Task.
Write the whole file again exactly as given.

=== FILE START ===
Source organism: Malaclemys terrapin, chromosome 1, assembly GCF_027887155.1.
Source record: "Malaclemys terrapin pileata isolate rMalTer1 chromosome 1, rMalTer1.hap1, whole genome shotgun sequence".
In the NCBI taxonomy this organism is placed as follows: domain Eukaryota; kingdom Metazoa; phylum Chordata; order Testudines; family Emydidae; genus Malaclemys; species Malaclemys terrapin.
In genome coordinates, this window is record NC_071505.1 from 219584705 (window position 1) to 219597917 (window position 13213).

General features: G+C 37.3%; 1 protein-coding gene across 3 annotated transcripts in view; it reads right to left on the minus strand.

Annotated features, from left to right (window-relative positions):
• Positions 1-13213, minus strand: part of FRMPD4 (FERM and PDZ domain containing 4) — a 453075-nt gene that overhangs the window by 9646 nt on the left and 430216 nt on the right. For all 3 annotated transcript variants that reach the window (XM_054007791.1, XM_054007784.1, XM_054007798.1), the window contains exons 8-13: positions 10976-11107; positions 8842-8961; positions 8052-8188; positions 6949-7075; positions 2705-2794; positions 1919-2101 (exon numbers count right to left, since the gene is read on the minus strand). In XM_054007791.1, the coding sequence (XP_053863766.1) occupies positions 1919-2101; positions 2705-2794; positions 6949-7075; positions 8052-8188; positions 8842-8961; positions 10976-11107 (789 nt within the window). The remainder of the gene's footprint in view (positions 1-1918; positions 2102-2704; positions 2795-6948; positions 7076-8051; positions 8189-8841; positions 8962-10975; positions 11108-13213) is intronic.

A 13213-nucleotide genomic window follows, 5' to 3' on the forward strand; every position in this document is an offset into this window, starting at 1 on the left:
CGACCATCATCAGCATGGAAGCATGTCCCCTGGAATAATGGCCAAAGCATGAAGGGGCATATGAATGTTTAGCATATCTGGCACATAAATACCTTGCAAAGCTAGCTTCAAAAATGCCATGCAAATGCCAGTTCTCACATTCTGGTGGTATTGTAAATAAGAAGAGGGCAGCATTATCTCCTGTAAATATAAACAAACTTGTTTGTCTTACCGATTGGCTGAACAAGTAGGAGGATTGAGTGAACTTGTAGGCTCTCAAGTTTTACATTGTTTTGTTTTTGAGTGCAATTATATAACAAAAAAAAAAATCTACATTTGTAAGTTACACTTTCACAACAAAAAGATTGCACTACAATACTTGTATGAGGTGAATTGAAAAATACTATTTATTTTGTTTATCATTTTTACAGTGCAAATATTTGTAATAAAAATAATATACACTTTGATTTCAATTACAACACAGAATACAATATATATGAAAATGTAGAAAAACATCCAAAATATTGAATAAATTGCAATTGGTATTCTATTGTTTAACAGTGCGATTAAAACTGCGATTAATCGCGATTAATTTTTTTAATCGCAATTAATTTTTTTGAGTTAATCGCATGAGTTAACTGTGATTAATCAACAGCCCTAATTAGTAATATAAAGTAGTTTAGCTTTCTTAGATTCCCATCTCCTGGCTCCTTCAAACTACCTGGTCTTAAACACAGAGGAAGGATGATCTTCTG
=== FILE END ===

Source organism: Malaclemys terrapin, chromosome 1, assembly GCF_027887155.1.
Source record: "Malaclemys terrapin pileata isolate rMalTer1 chromosome 1, rMalTer1.hap1, whole genome shotgun sequence".
In the NCBI taxonomy this organism is placed as follows: domain Eukaryota; kingdom Metazoa; phylum Chordata; order Testudines; family Emydidae; genus Malaclemys; species Malaclemys terrapin.
In genome coordinates, this window is record NC_071505.1 from 219584705 (window position 1) to 219597917 (window position 13213).

General features: G+C 37.3%; 1 protein-coding gene across 3 annotated transcripts in view; it reads right to left on the minus strand.

Annotated features, from left to right (window-relative positions):
• Positions 1-13213, minus strand: part of FRMPD4 (FERM and PDZ domain containing 4) — a 453075-nt gene that overhangs the window by 9646 nt on the left and 430216 nt on the right. For all 3 annotated transcript variants that reach the window (XM_054007791.1, XM_054007784.1, XM_054007798.1), the window contains exons 8-13: positions 10976-11107; positions 8842-8961; positions 8052-8188; positions 6949-7075; positions 2705-2794; positions 1919-2101 (exon numbers count right to left, since the gene is read on the minus strand). In XM_054007791.1, the coding sequence (XP_053863766.1) occupies positions 1919-2101; positions 2705-2794; positions 6949-7075; positions 8052-8188; positions 8842-8961; positions 10976-11107 (789 nt within the window). The remainder of the gene's footprint in view (positions 1-1918; positions 2102-2704; positions 2795-6948; positions 7076-8051; positions 8189-8841; positions 8962-10975; positions 11108-13213) is intronic.

A 13213-nucleotide genomic window follows, 5' to 3' on the forward strand; every position in this document is an offset into this window, starting at 1 on the left:
CGACCATCATCAGCATGGAAGCATGTCCCCTGGAATAATGGCCAAAGCATGAAGGGGCATATGAATGTTTAGCATATCTGGCACATAAATACCTTGCAAAGCTAGCTTCAAAAATGCCATGCAAATGCCAGTTCTCACATTCTGGTGGTATTGTAAATAAGAAGAGGGCAGCATTATCTCCTGTAAATATAAACAAACTTGTTTGTCTTACCGATTGGCTGAACAAGTAGGAGGATTGAGTGAACTTGTAGGCTCTCAAGTTTTACATTGTTTTGTTTTTGAGTGCAATTATATAACAAAAAAAAAAATCTACATTTGTAAGTTACACTTTCACAACAAAAAGATTGCACTACAATACTTGTATGAGGTGAATTGAAAAATACTATTTATTTTGTTTATCATTTTTACAGTGCAAATATTTGTAATAAAAATAATATACACTTTGATTTCAATTACAACACAGAATACAATATATATGAAAATGTAGAAAAACATCCAAAATATTGAATAAATTGCAATTGGTATTCTATTGTTTAACAGTGCGATTAAAACTGCGATTAATCGCGATTAATTTTTTTAATCGCAATTAATTTTTTTGAGTTAATCGCATGAGTTAACTGTGATTAATCAACAGCCCTAATTAGTAATATAAAGTAGTTTAGCTTTCTTAGATTCCCATCTCCTGGCTCCTTCAAACTACCTGGTCTTAAACACAGAGGAAGGATGATCTTCTG